Dr Charles Tannock

Member of the European Parliament for London

EU/Georgia : Jouyet confirms EU's position

Europolitics - 18 September 2008

The Georgian crisis and the situation in Serbia and Belarus were discussed with the French Secretary of State for European Affairs, Jean-Pierre Jouyet, during an extraordinary meeting of the European Parliament's Committee on Foreign Affairs, on 15 September in Brussels.

"The coherence and unity of the EU, the mediator of this conflict, is striking," declared Jouyet, while presenting the results of the Council of 15-16 September regarding Georgia (see Europolitics 3596). He believes that Europe must give greater importance to Central Asia and move ahead with its neighbourhood policy in the Caucasus as well as in the Mediterranean. In response to a question from Michael Gahler (EPP-ED, Germany), he indicated that "the priority is the withdrawal of the Russian forces from the areas adjacent to South Ossetia and Abkhazia, along lines similar to those before the onset of hostilities".

The European Commission, which has announced aid of 500 million for Georgia, hopes that the EU's global efforts will help to double this figure with contributions from the 27 member states during the donors' conference in October (3596). "I anticipate that our contribution, as per usual, represents approximately 50% of the EU's cumulative promises" in the end, says External Relations Commissioner Benita Ferrero-Waldner in a letter addressed to the Parliament, which must validate the release of 500 million.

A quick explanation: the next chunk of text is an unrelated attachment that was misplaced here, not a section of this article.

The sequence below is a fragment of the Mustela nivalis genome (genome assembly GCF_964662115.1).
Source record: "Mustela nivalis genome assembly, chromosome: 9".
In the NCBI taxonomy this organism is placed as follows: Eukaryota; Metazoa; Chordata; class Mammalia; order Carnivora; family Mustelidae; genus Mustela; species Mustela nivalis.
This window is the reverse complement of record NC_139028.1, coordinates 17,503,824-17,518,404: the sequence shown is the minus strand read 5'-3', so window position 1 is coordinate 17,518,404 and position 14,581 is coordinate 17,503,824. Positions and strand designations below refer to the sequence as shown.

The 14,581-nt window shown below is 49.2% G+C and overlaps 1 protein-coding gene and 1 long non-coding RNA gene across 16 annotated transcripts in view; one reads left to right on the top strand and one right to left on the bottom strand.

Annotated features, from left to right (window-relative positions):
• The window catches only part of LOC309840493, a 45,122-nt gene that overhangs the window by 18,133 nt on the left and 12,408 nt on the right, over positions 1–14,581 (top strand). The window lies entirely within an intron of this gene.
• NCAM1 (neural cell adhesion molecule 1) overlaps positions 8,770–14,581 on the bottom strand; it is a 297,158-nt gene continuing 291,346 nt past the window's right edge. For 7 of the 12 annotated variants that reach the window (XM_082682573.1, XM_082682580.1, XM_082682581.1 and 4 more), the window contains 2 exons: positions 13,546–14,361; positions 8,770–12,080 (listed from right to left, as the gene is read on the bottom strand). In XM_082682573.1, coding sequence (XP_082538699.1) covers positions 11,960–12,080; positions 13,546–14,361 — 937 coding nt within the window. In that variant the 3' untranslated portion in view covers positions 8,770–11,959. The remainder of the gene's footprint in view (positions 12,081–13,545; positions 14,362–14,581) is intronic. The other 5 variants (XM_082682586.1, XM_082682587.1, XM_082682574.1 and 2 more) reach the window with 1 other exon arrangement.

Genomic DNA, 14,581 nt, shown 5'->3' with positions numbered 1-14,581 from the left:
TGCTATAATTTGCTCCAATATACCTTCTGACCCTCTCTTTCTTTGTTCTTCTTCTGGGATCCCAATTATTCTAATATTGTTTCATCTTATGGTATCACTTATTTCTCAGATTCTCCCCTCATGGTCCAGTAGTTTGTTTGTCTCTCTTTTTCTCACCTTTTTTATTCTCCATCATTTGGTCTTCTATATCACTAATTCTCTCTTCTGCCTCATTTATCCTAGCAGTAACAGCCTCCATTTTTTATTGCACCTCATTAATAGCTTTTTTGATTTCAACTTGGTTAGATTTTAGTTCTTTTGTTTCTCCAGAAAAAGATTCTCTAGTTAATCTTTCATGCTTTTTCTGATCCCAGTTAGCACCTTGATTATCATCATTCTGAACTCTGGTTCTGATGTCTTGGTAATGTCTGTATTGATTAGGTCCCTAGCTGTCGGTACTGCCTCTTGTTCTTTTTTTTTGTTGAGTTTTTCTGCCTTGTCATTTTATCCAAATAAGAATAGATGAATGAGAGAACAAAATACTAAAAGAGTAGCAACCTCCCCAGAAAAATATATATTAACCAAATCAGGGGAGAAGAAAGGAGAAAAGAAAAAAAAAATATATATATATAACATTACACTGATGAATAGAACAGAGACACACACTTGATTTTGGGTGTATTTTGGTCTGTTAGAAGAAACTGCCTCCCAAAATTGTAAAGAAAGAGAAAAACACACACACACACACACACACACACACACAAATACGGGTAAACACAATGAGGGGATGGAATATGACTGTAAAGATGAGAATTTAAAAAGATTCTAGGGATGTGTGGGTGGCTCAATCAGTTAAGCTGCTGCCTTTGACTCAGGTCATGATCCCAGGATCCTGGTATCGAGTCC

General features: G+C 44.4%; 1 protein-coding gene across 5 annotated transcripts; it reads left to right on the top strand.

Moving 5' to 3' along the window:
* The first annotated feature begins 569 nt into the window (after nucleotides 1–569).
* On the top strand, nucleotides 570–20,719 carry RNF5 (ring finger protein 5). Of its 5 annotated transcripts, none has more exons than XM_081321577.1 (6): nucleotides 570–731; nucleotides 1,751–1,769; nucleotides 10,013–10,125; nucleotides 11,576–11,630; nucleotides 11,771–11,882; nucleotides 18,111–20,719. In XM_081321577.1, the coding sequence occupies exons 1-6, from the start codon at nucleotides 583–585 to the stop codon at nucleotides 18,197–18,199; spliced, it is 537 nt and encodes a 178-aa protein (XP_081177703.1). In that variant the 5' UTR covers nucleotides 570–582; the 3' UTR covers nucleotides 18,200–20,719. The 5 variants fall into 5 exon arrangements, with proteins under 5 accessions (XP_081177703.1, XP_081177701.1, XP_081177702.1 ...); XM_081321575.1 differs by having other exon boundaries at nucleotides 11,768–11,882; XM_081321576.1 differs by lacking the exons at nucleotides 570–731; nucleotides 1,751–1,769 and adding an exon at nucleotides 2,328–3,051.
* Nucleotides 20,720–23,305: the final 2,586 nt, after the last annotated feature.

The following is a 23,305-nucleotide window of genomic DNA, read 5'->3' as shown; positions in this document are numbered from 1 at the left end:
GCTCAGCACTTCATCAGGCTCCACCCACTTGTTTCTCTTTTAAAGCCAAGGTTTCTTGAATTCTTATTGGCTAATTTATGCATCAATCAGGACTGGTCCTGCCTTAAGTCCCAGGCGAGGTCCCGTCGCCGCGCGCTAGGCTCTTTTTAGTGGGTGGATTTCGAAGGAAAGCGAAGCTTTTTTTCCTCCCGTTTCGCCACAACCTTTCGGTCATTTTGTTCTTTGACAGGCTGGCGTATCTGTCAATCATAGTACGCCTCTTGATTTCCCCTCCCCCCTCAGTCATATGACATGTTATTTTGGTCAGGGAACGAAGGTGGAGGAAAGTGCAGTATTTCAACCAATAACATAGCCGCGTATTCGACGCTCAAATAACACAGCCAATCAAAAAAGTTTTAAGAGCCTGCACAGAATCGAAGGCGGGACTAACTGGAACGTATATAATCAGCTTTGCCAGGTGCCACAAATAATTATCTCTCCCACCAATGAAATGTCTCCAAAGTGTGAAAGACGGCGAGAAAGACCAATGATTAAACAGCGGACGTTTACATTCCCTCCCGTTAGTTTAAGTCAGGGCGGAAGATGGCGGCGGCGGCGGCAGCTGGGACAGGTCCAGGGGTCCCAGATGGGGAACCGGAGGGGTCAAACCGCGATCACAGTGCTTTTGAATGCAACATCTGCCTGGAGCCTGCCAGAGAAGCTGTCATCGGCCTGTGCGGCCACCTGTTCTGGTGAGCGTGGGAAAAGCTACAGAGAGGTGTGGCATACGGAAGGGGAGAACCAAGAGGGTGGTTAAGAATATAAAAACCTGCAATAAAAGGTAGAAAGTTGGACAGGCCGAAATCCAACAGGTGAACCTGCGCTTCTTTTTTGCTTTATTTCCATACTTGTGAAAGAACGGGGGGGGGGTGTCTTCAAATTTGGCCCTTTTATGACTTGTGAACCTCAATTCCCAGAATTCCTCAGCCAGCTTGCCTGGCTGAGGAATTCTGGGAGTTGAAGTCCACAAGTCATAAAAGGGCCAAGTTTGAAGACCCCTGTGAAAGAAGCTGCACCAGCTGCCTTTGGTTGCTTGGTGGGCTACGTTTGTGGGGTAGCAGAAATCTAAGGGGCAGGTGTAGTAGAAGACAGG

Jean-Pierre Jouyet was cautious with regard to this objective. "We hope to have the highest possible amount of aid" during the donors' conference, but it is difficult to give figures, he said at the close of his hearing before the parliamentary committee. "Do not forget that certain states are facing budgetary difficulties" with the economic slowdown, he added.

With a billion euro, Europeans would exceed the pledges of the United States, which has already committed to provide aid of one billion dollars (approximately 700 million) to Georgia, of which US$570 million by the end of the year. Normally, Georgia receives between 30 million and 40 million per year by way of the European Neighbourhood Policy.

Moreover, Charles Tannock (EPP-ED, UK) and Vytautas Landsbergis (EPP-ED, Lithuania) estimated that strong signals should be sent to Belarus, which recently freed its last political prisoners - including Alexander Kozulin, a candidate for the 2008 Sakharov Prize - and did not recognise the secessionist republics of Georgia. Jouyet said he preferred to wait and see under which conditions the elections of 28 September would be held. With regard to Serbia, the secretary of state shares the disappointment of the rapporteur on this issue, Jelko Kacin (ALDE, Slovenia), considering that signals should rapidly be sent to Serbia. The General Affairs Council has postponed the implementation of the interim agreement (3596).
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